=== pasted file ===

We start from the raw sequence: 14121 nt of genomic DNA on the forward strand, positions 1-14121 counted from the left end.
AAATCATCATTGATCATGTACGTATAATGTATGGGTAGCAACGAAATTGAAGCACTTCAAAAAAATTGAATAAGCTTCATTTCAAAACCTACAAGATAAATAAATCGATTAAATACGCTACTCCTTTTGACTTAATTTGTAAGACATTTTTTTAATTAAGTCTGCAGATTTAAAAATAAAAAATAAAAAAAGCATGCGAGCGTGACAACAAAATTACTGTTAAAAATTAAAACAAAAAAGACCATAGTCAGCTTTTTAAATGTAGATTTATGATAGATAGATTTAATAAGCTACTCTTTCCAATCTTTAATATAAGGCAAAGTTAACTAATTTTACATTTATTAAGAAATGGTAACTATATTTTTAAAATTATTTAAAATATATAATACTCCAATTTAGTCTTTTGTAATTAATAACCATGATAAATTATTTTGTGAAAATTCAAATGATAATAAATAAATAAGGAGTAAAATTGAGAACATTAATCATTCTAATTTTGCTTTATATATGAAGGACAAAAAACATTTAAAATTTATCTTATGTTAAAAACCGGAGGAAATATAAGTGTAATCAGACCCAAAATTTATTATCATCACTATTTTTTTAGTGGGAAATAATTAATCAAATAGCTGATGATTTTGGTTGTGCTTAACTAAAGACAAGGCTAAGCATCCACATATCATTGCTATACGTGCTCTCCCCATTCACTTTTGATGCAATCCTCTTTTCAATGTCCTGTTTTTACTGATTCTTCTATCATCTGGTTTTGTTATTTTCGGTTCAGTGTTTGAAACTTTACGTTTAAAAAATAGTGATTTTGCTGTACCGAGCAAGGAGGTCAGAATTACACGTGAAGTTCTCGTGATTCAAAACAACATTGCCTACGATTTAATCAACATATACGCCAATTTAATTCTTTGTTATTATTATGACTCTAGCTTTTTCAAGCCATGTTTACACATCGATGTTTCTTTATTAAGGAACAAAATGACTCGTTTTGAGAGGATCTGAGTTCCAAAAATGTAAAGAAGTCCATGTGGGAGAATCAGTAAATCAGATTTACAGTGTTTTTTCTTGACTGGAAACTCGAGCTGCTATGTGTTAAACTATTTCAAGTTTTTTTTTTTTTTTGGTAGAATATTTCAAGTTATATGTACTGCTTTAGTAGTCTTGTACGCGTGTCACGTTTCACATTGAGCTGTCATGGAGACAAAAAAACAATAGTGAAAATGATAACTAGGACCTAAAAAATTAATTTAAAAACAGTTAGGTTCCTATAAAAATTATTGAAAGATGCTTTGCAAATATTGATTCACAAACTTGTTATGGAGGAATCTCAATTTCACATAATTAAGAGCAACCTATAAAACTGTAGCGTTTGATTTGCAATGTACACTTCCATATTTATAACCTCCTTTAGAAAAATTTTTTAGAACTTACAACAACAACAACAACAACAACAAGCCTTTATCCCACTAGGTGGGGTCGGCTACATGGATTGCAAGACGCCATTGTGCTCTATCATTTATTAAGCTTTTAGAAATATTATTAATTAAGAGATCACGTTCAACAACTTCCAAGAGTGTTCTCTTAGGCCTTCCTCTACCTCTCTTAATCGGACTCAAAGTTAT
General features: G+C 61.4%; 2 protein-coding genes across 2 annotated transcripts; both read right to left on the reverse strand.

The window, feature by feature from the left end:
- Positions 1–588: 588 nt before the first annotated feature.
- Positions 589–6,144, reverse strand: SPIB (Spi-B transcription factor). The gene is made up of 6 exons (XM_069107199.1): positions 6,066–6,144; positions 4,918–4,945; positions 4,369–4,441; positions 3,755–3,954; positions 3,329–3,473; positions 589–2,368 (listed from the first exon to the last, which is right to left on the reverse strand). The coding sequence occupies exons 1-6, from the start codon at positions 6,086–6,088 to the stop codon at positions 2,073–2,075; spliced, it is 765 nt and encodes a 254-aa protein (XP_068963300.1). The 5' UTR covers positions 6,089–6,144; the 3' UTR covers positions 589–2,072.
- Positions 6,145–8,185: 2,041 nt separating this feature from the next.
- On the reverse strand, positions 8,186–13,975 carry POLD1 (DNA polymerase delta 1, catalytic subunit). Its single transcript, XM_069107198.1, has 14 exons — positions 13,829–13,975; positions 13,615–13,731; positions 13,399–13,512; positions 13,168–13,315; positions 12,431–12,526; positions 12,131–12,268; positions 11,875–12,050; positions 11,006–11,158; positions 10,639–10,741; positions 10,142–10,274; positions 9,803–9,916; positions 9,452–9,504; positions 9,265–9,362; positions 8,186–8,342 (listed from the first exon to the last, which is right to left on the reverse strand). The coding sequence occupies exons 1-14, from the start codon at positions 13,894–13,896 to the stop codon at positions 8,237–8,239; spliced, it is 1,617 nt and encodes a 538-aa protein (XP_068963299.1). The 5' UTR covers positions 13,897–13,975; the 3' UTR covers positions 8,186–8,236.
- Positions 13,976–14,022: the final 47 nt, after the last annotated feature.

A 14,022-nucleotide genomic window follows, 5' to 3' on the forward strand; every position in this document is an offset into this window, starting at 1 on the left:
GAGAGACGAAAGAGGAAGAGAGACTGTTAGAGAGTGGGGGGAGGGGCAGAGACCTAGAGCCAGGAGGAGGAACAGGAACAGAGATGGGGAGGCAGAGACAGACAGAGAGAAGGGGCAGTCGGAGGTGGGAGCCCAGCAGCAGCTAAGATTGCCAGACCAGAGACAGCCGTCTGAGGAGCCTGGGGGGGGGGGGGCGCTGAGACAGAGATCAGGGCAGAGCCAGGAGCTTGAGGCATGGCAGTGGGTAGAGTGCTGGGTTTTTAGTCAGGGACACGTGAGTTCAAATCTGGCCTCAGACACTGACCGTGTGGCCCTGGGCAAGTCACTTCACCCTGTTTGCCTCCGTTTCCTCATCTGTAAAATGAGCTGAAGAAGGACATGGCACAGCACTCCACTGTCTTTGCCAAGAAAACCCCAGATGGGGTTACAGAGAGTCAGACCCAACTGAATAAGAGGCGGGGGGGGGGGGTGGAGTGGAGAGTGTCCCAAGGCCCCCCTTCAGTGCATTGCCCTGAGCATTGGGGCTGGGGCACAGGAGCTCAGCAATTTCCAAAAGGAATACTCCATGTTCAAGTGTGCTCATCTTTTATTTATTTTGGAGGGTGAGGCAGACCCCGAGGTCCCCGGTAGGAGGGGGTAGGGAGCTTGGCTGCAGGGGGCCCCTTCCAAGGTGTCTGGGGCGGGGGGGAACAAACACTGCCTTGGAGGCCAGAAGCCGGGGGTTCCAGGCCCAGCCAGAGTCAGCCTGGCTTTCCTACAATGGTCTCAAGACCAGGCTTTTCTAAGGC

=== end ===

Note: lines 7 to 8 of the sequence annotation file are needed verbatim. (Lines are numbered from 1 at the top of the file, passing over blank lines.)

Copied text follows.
- Positions 6,145–8,185: 2,041 nt separating this feature from the next.
- On the reverse strand, positions 8,186–13,975 carry POLD1 (DNA polymerase delta 1, catalytic subunit). Its single transcript, XM_069107198.1, has 14 exons — positions 13,829–13,975; positions 13,615–13,731; positions 13,399–13,512; positions 13,168–13,315; positions 12,431–12,526; positions 12,131–12,268; positions 11,875–12,050; positions 11,006–11,158; positions 10,639–10,741; positions 10,142–10,274; positions 9,803–9,916; positions 9,452–9,504; positions 9,265–9,362; positions 8,186–8,342 (listed from the first exon to the last, which is right to left on the reverse strand). The coding sequence occupies exons 1-14, from the start codon at positions 13,894–13,896 to the stop codon at positions 8,237–8,239; spliced, it is 1,617 nt and encodes a 538-aa protein (XP_068963299.1). The 5' UTR covers positions 13,897–13,975; the 3' UTR covers positions 8,186–8,236.